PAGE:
In summary, our results provide support for the hypothesis that there is a hierarchy of progressively longer temporal receptive windows in the human brain, similar to the known cortical hierarchy of spatial receptive fields. Importantly, one should distinguish between TRWs and long term changes in the responses of neurons which are caused by adaptation and learning. Again by analogy, although past exposure and/or attentional and contextual constrains can affect the response properties of spatial receptive fields (Moran and Desimone, 1985; Sheinberg and Logothetis, 2001; Ahissar and Hochstein, 2004; Furmanski et al., 2004), the notion of a cortical hierarchy of spatial receptive fields is still useful for characterizing the relationships between neurons in each region. Similarly, although the TRW of a neuron may vary with learning, context, adaptation, and attentional state, we still propose that it is a useful concept. Despite contextual modulation and plasticity, there will always be a division of labor between regions with short TRWs that process the incoming sensory signals and regions with longer TRWs that accumulate information for processing complex real life events which unfold over time.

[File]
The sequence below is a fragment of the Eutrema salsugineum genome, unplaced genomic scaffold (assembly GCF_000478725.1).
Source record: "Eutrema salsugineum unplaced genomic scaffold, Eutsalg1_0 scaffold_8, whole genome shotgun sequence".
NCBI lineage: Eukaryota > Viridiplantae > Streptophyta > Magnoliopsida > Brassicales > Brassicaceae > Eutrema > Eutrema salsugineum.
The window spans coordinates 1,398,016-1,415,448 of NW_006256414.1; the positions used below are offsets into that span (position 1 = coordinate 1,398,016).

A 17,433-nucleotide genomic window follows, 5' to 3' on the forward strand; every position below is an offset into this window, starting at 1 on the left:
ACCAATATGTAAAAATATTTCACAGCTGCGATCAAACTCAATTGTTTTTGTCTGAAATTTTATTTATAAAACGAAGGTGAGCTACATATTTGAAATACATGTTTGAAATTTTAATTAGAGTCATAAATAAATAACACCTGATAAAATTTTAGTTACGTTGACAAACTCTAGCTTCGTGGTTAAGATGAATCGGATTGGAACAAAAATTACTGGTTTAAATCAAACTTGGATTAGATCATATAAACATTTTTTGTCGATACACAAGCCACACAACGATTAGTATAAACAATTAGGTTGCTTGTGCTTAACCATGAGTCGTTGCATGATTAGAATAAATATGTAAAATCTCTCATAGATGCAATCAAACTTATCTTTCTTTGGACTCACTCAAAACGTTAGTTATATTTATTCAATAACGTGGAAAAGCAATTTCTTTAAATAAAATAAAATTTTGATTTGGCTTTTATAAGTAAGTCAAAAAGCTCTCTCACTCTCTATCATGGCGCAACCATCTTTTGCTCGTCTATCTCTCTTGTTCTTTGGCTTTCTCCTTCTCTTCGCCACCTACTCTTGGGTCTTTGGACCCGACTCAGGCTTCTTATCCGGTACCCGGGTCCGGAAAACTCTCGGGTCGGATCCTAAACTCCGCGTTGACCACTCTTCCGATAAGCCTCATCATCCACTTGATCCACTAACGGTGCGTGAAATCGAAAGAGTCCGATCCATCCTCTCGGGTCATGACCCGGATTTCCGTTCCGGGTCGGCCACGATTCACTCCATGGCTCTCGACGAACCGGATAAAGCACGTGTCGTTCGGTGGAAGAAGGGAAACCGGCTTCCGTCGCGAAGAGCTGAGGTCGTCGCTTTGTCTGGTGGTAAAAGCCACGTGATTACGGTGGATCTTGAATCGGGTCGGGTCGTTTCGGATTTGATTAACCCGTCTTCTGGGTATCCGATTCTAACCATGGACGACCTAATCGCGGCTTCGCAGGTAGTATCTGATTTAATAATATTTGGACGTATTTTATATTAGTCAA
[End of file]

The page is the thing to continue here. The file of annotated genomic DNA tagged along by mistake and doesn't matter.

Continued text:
This work was supported by an International Human Frontier Science Program Organization long-term fellowship (U.H.), National Institutes of Health Grants R01-MH69880 (D.J.H.) and R01-EY14030 (N.R.), and the Seaver Foundation. We thank Randolph Blake, Ifat Levy, Rafael Malach, Josh McDermott, Yuval Nir, and Robert Shapley for helpful discussion and comments on this manuscript; Ifat Levy and Paul Glimcher for providing their functional data for localizing the FEF; Bijan Pesaran and Larry Maloney for helping with the data analysis; and the colleagues and staff at the New York University Center for Brain Imaging for their help and cooperation.
- Correspondence should be addressed to Dr. Uri Hasson, Center for Neural Science, New York University, 4 Washington Place, Room 955, New York, NY 10003.